Thursday, February 18, 2016

Retro Dark Horse: Star Wars: Republic #46

In the early years of comic books, superheroes did not dominate like they do now.  Comic book publishers jumped from one fad to another in an attempt to make money.  Comics had themes as diverse as crime, romance, humor, science fiction, war, Western, and horror.  Many comic book titles came and went during this period of experimentation.  Subscriptions were important to comic publishers because it allowed them to sell to readers who otherwise would miss an issue at the newsstand, and in return, readers would save a little money over the cost of the comic at a newsstand.  The post office offered a second-class mailing permit that required publishers to pay an initial fee on a new title, but allowed them to mail subscriptions at a special low rate.  Comic publishers quickly found a loophole that prevented them from paying the initial fee by renaming the title of the comic and keeping the same numbering.  That is why many comics in the Golden and Silver Age do not start with issue #1.  For example, Marvel Comics #1 in 1939 gave way to Marvel Mystery Comics #2 and was again renamed Marvel Tales with issue #93.  When Marvel decided to create new titles for their headline superhero characters in the Tales of Suspense and Tales of Astonish titles, Iron Man and Sub-Mariner each received a title that started with #1, but Captain America continued the numbering started in Tales of Suspense with Captain America #100 and the Incredible Hulk continued the numbering of Tales to Astonish with Incredible Hulk #102.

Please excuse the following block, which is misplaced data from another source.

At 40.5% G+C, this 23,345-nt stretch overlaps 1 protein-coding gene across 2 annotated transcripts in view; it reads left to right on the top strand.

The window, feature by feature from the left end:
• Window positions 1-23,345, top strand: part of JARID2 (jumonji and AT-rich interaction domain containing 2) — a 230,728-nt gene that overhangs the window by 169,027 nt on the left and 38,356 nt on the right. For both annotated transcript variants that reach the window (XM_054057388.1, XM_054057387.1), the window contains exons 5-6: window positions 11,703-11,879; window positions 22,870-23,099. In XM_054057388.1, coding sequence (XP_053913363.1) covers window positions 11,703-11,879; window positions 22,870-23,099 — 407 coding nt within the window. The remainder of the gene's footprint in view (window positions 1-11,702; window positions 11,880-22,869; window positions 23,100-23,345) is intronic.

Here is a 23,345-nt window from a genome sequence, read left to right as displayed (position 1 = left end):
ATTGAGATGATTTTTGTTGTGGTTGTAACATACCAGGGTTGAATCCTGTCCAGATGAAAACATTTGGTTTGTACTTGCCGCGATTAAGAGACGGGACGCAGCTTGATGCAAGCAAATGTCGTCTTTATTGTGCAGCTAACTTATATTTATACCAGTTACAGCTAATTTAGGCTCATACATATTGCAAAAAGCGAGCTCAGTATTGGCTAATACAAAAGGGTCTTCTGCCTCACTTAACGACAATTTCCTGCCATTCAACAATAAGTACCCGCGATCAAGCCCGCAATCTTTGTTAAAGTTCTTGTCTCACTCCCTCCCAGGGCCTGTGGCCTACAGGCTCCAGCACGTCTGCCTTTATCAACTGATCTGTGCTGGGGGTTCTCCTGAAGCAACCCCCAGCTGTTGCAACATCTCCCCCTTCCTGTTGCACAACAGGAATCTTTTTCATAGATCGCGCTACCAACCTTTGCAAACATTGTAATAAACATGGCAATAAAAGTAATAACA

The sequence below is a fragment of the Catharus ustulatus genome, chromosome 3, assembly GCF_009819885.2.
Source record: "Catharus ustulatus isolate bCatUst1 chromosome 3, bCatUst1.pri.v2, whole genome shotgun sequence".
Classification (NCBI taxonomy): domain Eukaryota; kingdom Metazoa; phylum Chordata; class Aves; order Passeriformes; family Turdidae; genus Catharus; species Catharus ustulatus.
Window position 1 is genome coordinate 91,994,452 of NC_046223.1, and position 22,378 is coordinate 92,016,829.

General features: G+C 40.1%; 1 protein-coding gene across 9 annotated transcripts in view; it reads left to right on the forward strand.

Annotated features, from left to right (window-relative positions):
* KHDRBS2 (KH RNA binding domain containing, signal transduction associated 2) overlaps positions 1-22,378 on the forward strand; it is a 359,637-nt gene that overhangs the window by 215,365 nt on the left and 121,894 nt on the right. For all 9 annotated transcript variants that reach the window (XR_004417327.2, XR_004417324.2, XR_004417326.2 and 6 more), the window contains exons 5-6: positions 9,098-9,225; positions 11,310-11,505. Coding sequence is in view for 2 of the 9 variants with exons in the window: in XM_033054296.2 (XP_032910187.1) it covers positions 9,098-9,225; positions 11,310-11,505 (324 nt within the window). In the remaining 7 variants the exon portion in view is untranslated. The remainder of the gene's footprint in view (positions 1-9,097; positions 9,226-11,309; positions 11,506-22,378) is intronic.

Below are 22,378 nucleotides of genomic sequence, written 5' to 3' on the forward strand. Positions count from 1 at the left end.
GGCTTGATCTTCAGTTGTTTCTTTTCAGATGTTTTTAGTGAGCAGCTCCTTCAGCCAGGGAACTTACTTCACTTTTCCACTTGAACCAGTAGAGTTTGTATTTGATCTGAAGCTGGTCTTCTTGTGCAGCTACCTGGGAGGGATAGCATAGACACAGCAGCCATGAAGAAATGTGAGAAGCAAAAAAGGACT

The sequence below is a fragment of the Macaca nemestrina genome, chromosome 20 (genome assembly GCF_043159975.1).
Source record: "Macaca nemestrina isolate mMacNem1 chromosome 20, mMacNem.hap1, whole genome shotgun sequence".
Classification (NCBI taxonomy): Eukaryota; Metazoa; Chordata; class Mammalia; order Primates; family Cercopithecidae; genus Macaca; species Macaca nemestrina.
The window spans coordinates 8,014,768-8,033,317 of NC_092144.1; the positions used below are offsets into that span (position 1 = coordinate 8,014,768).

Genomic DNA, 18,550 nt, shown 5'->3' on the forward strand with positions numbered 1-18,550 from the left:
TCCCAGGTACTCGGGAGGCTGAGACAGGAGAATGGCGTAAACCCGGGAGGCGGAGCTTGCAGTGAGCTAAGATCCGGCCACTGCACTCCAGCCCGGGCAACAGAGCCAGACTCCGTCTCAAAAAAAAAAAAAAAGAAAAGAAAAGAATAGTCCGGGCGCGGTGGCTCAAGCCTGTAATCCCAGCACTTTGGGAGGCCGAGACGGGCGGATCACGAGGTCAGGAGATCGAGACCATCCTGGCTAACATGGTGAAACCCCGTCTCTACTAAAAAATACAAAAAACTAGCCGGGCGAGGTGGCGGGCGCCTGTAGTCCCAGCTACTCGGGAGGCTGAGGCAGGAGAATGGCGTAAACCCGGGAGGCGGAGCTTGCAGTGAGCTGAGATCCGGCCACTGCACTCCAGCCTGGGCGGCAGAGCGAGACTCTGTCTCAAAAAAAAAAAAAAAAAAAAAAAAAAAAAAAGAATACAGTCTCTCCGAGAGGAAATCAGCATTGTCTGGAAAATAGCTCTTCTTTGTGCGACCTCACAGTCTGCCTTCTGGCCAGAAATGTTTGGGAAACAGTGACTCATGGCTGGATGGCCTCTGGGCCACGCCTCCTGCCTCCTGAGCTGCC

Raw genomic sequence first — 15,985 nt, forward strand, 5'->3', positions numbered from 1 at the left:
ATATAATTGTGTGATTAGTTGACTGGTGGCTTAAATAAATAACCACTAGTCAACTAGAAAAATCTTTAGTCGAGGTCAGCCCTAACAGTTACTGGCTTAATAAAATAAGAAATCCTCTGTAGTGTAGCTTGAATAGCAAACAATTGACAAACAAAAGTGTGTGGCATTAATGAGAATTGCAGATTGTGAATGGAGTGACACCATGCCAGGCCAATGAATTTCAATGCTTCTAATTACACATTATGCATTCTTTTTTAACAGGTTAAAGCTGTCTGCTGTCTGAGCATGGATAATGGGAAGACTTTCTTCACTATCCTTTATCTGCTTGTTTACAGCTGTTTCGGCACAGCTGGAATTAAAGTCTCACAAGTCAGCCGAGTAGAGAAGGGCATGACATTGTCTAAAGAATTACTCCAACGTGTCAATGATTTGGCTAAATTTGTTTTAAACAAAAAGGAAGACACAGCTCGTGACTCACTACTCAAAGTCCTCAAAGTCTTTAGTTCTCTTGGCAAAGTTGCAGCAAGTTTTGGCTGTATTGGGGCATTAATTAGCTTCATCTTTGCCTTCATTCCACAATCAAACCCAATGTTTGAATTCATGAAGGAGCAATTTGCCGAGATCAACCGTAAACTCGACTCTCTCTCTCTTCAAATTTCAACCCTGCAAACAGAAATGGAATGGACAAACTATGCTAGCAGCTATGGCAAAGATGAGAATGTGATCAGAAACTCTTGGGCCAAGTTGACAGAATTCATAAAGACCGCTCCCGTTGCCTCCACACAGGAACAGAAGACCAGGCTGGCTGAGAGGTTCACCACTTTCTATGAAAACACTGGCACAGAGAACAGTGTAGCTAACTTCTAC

Eventually, subscriptions became less important to publishers and today, it is very common to see new titles start with #1.  In fact, #1s sell better than other issues, so publishers will restart a title with a new #1 whenever they get a chance.

In September 2002, Dark Horse started a new title called Star Wars: Empire.  That same month, they renamed their main Star Wars (1998) title Star Wars: Republic with the 46th issue.  Star Wars: Empire focuses on the original trilogy characters and situations and Star Wars: Republic focuses on the characters and situations introduced during the prequel trilogy.

Star Wars: Republic #46a - Dark Horse Comics, U.S. (September 2002)
It is interesting that Dark Horse decided to maintain the numbering started by their Star Wars (1998) title.  Their decision probably was because the title had been telling stories featuring Jedi during the Republic era, and the new title did not change that focus.  The only difference is the stories shifted forward a bit to the time of the Clone Wars.  Routinely, you will see the Star Wars (1998) title called Star Wars: Republic, even though issue #1 - 45 does not have Republic in the title.  Star Wars: Republic #46 is the first issue of that title.

Another interesting side effect of second-class mail was letter pages.  In order for a comic book to be classified as a magazine to qualified for a second-class mailing permit, a small percentage of a comic book had to be text.  Some comics had 2-page stories, but this eventually gave way to 2-page letter columns.  The text pages saved comic publishers from having to pay artists for those 2 pages and they saved even more by using letters written by readers.  Over time, even letter pages have disappeared from comic books.

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